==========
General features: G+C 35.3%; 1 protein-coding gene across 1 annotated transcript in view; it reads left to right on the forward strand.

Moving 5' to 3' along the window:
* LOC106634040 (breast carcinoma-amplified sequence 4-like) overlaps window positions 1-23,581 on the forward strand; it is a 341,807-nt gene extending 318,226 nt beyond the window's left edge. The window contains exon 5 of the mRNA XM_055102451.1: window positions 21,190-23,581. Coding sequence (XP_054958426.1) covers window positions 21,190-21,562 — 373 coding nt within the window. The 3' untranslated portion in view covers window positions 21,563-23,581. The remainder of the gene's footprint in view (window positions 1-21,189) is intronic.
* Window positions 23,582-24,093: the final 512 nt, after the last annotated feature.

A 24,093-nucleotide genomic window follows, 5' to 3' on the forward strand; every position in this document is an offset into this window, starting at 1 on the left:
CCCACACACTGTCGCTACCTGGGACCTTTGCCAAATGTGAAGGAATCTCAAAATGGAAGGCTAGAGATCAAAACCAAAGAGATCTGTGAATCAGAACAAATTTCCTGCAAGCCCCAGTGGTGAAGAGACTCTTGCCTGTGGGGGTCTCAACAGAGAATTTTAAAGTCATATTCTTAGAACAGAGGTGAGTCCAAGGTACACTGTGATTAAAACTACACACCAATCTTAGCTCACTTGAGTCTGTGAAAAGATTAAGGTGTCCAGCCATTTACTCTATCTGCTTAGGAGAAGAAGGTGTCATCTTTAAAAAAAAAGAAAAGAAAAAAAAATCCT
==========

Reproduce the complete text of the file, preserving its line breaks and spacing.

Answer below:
General features: G+C 35.3%; 1 protein-coding gene across 1 annotated transcript in view; it reads left to right on the forward strand.

Moving 5' to 3' along the window:
* LOC106634040 (breast carcinoma-amplified sequence 4-like) overlaps window positions 1-23,581 on the forward strand; it is a 341,807-nt gene extending 318,226 nt beyond the window's left edge. The window contains exon 5 of the mRNA XM_055102451.1: window positions 21,190-23,581. Coding sequence (XP_054958426.1) covers window positions 21,190-21,562 — 373 coding nt within the window. The 3' untranslated portion in view covers window positions 21,563-23,581. The remainder of the gene's footprint in view (window positions 1-21,189) is intronic.
* Window positions 23,582-24,093: the final 512 nt, after the last annotated feature.

A 24,093-nucleotide genomic window follows, 5' to 3' on the forward strand; every position in this document is an offset into this window, starting at 1 on the left:
CCCACACACTGTCGCTACCTGGGACCTTTGCCAAATGTGAAGGAATCTCAAAATGGAAGGCTAGAGATCAAAACCAAAGAGATCTGTGAATCAGAACAAATTTCCTGCAAGCCCCAGTGGTGAAGAGACTCTTGCCTGTGGGGGTCTCAACAGAGAATTTTAAAGTCATATTCTTAGAACAGAGGTGAGTCCAAGGTACACTGTGATTAAAACTACACACCAATCTTAGCTCACTTGAGTCTGTGAAAAGATTAAGGTGTCCAGCCATTTACTCTATCTGCTTAGGAGAAGAAGGTGTCATCTTTAAAAAAAAAGAAAAGAAAAAAAAATCCT